It is these kinds of considerations that put the discussions in the AWL within the context of the organisation’s overall politics - the inspiration for which in the last analysis is comrade Matgamna. There is a consistency to the AWL’s politics: they are just as distinctively left Zionist (in a vicarious sense) as the politics of the Socialist Workers Party on the same region are (vicariously) left Arab nationalist.
In formal terms, the AWL may at first sight appear to be closer to consistent democracy - it can countenance two states - whereas the SWP and the objects of its affections among rejectionist Palestinian nationalists want it all for the Arabs. But that is because the AWL is tailing after the nationalism of the oppressor: it wants a more benevolent oppressor who is prepared to offer concessions without breaking from the overall relations involved. The oppressor, having by definition more in the first place, is usually in a position to offer more in the way of concessions than the oppressed, who feel they has nothing to give. That does not change the fact that the relation between oppressor and oppressed is fundamental to communist politics and the emancipatory impulse that is supposed to be an integral part of such politics.
There is something deeply unhealthy about a socialist organisation which adopts elements of the nationalism of the oppressor into its ideology, whether it be in the form of Matgamna’s unabashed Zionism, or the original Martin Thomas formulation that others in the AWL seem to prefer (“a tiny bit Zionist”, as Bruce Robinson quotes; I have cited this as a “little bit Zionist”, but the difference is indeed “tiny”).
For, make no mistake: in the current world situation, Zionism is the nationalism of the oppressor. Even in the 1940s, it is by no means certain how many ordinary Jewish survivors of Nazism embraced Zionism as a conscious ideology, as opposed to simply being funnelled to Palestine as a result of the machinations of Zionist power-politics with the interest of the imperialists in preventing Jewish immigration to Britain and particularly the US. We can surmise that some, maybe many, embraced Zionism as a form of the nationalism of the oppressed, but we cannot safely assume this was a generalised phenomenon.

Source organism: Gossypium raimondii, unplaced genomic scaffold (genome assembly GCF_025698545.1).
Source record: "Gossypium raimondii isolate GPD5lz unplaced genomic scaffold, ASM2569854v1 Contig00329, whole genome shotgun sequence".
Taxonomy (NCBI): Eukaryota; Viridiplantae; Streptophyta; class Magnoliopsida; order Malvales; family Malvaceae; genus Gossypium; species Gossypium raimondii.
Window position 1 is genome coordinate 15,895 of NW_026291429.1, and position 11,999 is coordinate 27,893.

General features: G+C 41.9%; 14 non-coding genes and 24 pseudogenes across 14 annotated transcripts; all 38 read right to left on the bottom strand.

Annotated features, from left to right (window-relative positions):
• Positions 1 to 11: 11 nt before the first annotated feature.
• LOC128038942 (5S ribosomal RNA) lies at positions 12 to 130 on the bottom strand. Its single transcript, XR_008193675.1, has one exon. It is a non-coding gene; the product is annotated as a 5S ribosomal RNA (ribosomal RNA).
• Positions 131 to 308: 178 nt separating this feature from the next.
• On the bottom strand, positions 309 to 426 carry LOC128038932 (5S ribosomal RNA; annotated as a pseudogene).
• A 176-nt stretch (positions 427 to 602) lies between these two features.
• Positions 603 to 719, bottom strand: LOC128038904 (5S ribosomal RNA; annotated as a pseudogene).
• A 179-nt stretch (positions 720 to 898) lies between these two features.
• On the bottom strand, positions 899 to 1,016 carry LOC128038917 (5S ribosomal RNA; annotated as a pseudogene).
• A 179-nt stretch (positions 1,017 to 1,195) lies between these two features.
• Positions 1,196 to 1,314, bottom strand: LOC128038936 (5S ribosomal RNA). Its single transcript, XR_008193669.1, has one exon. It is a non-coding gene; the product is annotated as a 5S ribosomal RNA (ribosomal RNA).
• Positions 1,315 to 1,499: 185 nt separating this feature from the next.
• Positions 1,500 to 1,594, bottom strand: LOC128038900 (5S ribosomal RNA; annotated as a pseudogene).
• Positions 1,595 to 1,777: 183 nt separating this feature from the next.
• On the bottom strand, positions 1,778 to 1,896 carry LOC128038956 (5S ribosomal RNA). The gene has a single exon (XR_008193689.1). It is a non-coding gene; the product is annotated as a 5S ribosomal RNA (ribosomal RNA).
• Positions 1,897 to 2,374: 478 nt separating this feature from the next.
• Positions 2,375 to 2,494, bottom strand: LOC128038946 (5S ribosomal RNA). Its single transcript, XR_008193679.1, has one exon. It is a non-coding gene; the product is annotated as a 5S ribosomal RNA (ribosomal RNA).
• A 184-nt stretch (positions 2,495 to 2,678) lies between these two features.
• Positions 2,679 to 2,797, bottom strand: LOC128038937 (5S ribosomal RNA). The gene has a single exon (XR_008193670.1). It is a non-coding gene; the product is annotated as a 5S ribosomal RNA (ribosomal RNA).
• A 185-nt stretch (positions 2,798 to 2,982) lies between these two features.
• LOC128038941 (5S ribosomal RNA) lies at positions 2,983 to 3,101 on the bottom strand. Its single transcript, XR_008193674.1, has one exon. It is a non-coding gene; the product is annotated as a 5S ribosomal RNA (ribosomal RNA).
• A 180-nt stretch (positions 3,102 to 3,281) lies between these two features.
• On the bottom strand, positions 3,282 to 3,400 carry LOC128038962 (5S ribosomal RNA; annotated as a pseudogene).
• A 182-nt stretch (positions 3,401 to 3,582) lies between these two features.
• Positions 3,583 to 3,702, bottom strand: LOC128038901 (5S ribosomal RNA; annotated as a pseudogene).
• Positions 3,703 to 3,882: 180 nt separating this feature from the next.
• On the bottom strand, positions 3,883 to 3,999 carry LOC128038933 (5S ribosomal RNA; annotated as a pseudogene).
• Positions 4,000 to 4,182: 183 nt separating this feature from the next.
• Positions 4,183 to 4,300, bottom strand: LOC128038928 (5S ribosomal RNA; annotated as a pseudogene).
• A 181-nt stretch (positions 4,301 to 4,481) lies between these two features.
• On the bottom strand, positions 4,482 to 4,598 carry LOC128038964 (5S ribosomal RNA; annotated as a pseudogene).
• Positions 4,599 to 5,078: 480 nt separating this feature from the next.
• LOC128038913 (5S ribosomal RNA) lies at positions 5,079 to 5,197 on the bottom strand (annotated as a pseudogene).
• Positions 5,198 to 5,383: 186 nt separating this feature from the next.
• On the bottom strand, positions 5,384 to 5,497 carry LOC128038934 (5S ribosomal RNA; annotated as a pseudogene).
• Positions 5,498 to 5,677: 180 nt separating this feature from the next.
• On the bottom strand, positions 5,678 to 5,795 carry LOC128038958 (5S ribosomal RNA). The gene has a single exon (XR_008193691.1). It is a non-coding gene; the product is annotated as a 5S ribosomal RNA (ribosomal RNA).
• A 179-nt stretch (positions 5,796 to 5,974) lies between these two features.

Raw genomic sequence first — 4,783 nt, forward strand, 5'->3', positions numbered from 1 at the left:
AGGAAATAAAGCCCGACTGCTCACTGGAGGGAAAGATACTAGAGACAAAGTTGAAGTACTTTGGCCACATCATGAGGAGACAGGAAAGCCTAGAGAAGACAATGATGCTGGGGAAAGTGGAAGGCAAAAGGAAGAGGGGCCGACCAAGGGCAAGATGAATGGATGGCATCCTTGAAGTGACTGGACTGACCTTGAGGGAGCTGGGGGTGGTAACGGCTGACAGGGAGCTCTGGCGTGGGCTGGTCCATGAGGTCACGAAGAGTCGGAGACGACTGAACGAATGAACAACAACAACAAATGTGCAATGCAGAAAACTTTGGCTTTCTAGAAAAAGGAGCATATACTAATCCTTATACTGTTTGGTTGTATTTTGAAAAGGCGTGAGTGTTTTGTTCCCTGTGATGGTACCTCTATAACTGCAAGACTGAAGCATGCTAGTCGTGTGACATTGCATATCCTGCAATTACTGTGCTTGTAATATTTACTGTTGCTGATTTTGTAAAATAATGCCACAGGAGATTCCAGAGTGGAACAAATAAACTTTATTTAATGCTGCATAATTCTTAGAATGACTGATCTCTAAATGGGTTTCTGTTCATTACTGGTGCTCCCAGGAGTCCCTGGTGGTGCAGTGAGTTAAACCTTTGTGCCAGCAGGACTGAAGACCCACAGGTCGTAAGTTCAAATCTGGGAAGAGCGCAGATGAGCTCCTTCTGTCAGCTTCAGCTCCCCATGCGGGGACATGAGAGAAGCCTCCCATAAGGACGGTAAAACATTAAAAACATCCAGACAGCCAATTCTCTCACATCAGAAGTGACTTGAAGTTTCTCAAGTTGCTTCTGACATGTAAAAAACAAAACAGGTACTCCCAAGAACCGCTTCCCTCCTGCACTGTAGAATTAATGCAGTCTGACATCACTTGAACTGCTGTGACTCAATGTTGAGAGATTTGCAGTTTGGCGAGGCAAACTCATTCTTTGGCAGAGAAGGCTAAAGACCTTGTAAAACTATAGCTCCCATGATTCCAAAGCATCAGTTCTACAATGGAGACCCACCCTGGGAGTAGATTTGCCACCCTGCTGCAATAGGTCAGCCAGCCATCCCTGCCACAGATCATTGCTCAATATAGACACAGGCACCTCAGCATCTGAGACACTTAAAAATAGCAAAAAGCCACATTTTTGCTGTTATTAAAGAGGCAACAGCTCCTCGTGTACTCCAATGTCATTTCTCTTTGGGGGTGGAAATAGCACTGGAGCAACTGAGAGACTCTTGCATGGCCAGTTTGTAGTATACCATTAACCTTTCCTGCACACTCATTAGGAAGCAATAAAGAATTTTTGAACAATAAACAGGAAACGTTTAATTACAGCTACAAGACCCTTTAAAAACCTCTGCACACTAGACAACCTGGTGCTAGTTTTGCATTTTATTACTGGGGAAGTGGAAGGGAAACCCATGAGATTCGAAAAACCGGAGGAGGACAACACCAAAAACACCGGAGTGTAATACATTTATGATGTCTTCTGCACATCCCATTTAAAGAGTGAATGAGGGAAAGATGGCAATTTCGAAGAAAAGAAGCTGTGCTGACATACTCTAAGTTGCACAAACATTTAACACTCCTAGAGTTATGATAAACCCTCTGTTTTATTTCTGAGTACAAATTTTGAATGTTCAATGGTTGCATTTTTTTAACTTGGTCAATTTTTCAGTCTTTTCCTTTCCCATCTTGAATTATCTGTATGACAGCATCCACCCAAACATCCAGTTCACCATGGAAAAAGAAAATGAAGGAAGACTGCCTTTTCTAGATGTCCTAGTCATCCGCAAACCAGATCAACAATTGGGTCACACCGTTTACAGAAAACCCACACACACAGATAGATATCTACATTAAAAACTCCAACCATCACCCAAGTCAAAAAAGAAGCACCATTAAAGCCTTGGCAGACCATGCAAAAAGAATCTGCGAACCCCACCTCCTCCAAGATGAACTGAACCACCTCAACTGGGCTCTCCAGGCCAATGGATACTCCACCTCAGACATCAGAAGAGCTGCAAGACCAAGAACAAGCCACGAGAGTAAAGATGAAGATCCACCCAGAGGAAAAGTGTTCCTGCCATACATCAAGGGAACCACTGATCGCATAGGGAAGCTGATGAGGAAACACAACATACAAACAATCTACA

In Palestine in this period, where the Zionist programme was actually being put into practice, the Zionist colonists were systematically preparing the destruction of the national rights of the Arab people, who simply had to be disposed of for the Zionist programme of a Jewish state in a territory with a massive Arab majority to be feasible.
In the context of British colonial rule, without which the Zionist project would not have prevailed, it is simply undeniable that in Palestine, at the point where its programme was to be implemented, Zionism was already, prior to World War II, acting as the nationalism of the oppressor. It is one thing, therefore, to be affected by the terrible things that were done to European Jewry in the 1930s and 1940s - anyone who is a communist must necessarily be profoundly affected in this way.
But it involves a profound loss of perspective for a communist to close his/her eyes to the fact that enormous suffering has been inflicted on the Arab people of Palestine by the movement that grew to mass influence out of this, and that the ideology that justifies that oppression is called Zionism. Whether one calls oneself “a tiny bit Zionist” or “Zionist” pure and simple does not change matters that much either, though the latter certainly makes things clearer. In a different context, Lenin once wrote: “Marxism cannot be reconciled with nationalism, be it even of the ‘most just’, ‘purest’, most refined and civilised brand. In place of all forms of nationalism Marxism advances internationalism …” (VI Lenin, ‘Critical remarks on the national question’ CW Vol 20, p34).
A truism? In this case, it appears not: the open declaration of adherence to a form of nationalism by a self-proclaimed communist leader suggests that the drawing of programmatic lines against nationalism is not just something that has to be done vis-à-vis the ‘usual suspects’ in this field: third wordlist cheerleaders like the United Secretariat of the Fourth International and the SWP. In the AWL, we have a symmetrically opposite form of accommodation to nationalism, which cries out to be overcome just as much as, if not more than, the political weaknesses and betrayals of those who tail after the nationalism of the oppressed.
Such a proclamation of adherence to a nationalist ideology of an oppressor nation is one of the most peculiar and unsavoury things done by the leader of a communist organisation in a very long time.